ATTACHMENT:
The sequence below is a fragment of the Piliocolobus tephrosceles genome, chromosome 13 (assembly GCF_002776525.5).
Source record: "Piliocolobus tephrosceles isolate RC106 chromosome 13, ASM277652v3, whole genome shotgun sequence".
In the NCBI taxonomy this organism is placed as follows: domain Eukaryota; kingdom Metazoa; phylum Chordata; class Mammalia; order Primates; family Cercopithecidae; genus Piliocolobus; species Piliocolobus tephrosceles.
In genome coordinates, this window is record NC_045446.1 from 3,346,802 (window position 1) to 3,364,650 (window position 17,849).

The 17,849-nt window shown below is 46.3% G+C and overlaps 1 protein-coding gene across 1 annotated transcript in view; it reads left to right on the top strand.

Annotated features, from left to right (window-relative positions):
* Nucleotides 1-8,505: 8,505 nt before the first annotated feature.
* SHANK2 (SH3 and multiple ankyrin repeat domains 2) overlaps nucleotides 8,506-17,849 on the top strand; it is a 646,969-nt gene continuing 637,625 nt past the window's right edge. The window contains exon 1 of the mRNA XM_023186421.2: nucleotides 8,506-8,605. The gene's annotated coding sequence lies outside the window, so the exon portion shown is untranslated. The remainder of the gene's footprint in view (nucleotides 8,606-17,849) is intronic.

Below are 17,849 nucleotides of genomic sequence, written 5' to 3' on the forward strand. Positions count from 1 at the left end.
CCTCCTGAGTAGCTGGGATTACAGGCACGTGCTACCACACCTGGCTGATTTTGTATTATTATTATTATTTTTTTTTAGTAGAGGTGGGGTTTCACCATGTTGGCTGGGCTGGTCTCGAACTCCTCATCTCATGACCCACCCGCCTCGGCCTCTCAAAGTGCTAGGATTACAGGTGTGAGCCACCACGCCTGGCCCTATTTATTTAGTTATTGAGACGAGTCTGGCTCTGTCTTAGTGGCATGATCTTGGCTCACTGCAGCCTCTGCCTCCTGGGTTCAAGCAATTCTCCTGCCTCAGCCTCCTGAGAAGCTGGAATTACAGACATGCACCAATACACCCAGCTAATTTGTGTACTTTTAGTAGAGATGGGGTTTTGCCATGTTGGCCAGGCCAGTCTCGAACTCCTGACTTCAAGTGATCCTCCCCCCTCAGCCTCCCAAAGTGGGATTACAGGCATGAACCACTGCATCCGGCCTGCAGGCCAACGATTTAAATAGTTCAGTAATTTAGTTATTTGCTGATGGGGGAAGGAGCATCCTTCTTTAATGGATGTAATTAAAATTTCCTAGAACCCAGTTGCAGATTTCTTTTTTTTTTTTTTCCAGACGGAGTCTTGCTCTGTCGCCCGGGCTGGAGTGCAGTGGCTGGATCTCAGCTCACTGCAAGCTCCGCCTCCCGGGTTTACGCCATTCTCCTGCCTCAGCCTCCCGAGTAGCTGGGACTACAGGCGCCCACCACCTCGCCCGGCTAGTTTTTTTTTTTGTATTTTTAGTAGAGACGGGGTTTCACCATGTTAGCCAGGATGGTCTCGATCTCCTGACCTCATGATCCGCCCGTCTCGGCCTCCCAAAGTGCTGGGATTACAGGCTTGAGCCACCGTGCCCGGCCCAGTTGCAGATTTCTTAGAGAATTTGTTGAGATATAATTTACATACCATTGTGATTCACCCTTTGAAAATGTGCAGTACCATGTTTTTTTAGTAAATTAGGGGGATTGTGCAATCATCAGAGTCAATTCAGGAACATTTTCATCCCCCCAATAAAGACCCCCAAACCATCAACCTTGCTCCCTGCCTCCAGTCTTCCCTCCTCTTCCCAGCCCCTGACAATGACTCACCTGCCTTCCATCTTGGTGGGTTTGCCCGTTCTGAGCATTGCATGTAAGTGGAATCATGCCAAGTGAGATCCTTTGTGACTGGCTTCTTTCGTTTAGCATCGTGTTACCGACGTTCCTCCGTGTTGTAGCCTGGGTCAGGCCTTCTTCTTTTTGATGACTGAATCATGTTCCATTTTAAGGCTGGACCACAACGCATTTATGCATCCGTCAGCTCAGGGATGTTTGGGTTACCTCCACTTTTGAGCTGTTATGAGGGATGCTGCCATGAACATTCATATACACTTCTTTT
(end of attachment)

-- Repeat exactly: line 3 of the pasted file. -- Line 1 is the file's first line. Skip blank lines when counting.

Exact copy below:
In the NCBI taxonomy this organism is placed as follows: domain Eukaryota; kingdom Metazoa; phylum Chordata; class Mammalia; order Primates; family Cercopithecidae; genus Piliocolobus; species Piliocolobus tephrosceles.